Effective Strategies for supporting children with ADHD

ADHD or Attention Deficit Hyperactive Disorder is prevalent in children from age 6 according to a Europen study conducted in 2008 on “Impact of attention-deficit/hyperactivity disorder on the patient and family. Children with ADHD often face difficulties in school, social interactions, and experience emotional disturbances. Families with children facing ADHD go through numerous challenges, such as strained relationships and lower job efficiency. They require additional learning needs to help them adjust with their peers.

However, doubts and stress can be set aside by following the effective strategies suited for children having ADHD.

Incorporate visual crops

Visual cues and explanations work well for children with ADHD. Demonstrate an ability or skill like essay writing. For example, using an overhead projector or a whiteboard. Leave key points about a subject visible on the board when the children begin their independent work.

In the room, post essential concepts that the children can use again. Use things that grab visual aesthetics that encourage attention. So unleash your creativity in using colourful chalks, pictorial representations on a brightly colored poster board, paint, and other creative outlets.

Give options to choose from

When given options for completing an activity, children with ADHD perform more effectively, are more obedient, and show more enthusiasm. Create fun exercises that entail many options like a list of 15 different activities for practicing spelling words, such as writing words on flashcards, using them in a sentence, etc.

The more options to choose from, the merrier are the children who get to select their preferred choices. Do not assign too difficult of a workload or lengthy homework that make the fun part of the activity become redundant.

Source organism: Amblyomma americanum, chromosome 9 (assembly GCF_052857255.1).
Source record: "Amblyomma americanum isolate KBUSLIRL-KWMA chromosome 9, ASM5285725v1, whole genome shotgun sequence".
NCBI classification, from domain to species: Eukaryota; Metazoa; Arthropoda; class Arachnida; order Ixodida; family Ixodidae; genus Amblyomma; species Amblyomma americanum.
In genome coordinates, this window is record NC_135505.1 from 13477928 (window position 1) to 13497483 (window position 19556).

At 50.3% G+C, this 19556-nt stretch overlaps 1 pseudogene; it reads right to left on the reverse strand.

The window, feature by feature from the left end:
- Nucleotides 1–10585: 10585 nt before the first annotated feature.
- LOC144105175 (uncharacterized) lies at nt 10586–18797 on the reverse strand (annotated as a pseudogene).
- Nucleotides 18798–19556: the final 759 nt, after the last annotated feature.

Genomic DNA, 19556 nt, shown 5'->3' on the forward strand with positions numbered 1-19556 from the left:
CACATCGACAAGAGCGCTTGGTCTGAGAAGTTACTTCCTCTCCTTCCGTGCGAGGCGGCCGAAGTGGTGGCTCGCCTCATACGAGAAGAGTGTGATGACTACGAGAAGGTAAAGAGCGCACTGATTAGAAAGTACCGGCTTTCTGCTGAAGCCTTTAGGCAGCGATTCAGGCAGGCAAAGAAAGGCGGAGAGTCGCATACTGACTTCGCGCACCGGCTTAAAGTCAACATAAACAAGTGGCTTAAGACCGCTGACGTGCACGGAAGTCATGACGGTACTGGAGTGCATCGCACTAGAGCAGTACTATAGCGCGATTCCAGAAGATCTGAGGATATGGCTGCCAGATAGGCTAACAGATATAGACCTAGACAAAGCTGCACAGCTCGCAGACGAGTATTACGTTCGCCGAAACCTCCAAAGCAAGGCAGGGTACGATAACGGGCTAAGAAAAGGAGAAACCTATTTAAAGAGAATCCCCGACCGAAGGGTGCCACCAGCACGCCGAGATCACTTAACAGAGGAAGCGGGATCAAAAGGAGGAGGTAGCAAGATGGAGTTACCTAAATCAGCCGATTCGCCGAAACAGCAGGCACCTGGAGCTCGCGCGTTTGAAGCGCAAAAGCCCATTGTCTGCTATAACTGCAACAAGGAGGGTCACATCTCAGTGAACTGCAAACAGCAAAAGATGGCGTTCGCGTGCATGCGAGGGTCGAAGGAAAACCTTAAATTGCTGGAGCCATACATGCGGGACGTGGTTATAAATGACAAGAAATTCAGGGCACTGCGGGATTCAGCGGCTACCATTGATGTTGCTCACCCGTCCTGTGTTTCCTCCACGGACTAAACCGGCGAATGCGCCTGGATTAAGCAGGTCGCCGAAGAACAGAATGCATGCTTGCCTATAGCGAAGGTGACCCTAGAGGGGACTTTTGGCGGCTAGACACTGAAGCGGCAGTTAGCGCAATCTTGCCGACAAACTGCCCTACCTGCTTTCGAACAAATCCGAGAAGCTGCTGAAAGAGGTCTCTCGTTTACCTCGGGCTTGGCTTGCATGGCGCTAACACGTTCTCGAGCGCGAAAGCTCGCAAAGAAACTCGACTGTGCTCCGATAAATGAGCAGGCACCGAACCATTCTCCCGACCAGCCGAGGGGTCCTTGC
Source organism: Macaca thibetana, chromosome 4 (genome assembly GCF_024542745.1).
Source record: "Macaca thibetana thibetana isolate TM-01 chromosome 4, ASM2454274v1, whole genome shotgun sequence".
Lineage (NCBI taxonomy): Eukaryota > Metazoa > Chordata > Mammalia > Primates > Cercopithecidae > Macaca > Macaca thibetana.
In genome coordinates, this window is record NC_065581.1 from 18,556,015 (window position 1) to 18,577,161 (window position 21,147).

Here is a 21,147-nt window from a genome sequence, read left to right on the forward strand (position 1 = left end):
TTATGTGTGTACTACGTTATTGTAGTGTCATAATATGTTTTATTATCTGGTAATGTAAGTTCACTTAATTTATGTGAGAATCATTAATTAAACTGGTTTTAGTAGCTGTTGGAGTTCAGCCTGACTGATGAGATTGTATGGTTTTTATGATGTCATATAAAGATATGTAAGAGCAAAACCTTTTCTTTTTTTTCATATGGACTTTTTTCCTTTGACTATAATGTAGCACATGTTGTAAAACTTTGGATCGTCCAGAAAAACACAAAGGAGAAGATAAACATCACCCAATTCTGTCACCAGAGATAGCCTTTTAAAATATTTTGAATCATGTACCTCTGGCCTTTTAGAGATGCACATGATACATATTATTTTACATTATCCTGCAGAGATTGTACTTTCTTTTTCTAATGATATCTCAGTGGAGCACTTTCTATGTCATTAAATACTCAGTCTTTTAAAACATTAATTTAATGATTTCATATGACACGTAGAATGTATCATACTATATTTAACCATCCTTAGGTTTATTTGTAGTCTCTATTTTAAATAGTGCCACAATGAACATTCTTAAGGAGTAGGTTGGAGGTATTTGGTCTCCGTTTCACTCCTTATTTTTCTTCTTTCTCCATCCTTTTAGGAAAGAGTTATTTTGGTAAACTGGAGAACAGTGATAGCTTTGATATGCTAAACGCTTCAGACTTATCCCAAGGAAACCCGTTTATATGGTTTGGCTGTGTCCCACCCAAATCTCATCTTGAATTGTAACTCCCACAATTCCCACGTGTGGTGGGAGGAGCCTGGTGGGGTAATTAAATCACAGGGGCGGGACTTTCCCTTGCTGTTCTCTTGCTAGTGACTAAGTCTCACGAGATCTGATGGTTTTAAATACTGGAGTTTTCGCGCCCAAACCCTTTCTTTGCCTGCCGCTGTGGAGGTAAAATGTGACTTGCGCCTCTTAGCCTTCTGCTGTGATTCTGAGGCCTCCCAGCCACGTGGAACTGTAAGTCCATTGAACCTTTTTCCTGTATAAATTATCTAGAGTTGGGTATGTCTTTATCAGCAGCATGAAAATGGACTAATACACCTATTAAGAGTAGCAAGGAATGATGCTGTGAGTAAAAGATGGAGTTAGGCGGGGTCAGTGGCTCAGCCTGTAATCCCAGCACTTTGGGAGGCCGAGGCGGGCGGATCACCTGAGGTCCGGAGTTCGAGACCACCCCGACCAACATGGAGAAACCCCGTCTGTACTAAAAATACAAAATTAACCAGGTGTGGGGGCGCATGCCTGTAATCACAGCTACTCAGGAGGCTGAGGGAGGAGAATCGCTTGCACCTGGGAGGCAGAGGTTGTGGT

Promote participation in class

Paired learning is extremely beneficial for children with ADHD. For maximum comprehension, have students work on an issue in a group and address it. Asking students to write their responses on dry-erase whiteboards and present them to the teacher, having students take questions in unison (choral response), and having students give a thumbs up or down if the answer is yes or no — or a level palm if they don't know the answer are all examples of group strategies.

Encourage a hands-on approach

Create opportunities for children to learn through hands-on experiences. When researching the human body, ask students to write and perform a play, film an assignment on videotape, or disassemble and reassemble a model of a miniature eyeball. A hands-on approach mimics a channel for additional learning needs to be supported in the classroom. When children are moving their hands, their concentration will be held on the task at hand.

Provide room for errors and movement. Introduce them to various levels of physical activity, such as running errands, wiping the blackboard, driving water, or using the restroom. If this isn't possible, allow them to play quietly with small items held in their desks, such as a soft squeeze ball.

Create a wholesome learning environment

When they enter the classroom or when you call on them in class, greet them by their name. Create a bulletin board for students to display their academic and extracurricular interests, photos, artwork, and/or achievements. Children with ADHD react best to immediate input.

Use phrases like "You are doing a fantastic job”. Say anything like, "Let's talk this over" or "Does that sound right to you?" if a student's response is wrong. A positive, wholesome environment will let the child come out of their shells and make them comfortable enough to meddle in learning projects.

Conclusion

There is a wealth of knowledge available, but teachers and caregivers often spend hours searching various places and outlets for suitable strategies and it can be frustrating trying to figure out which strategies may be useful for a particular child's needs.

Seamless is one platform that ensures each child has their additional learning needs fulfilled with no compromise made. Their effective and well-tailored strategies help primary school aged children with ADHD to excel in the classroom.



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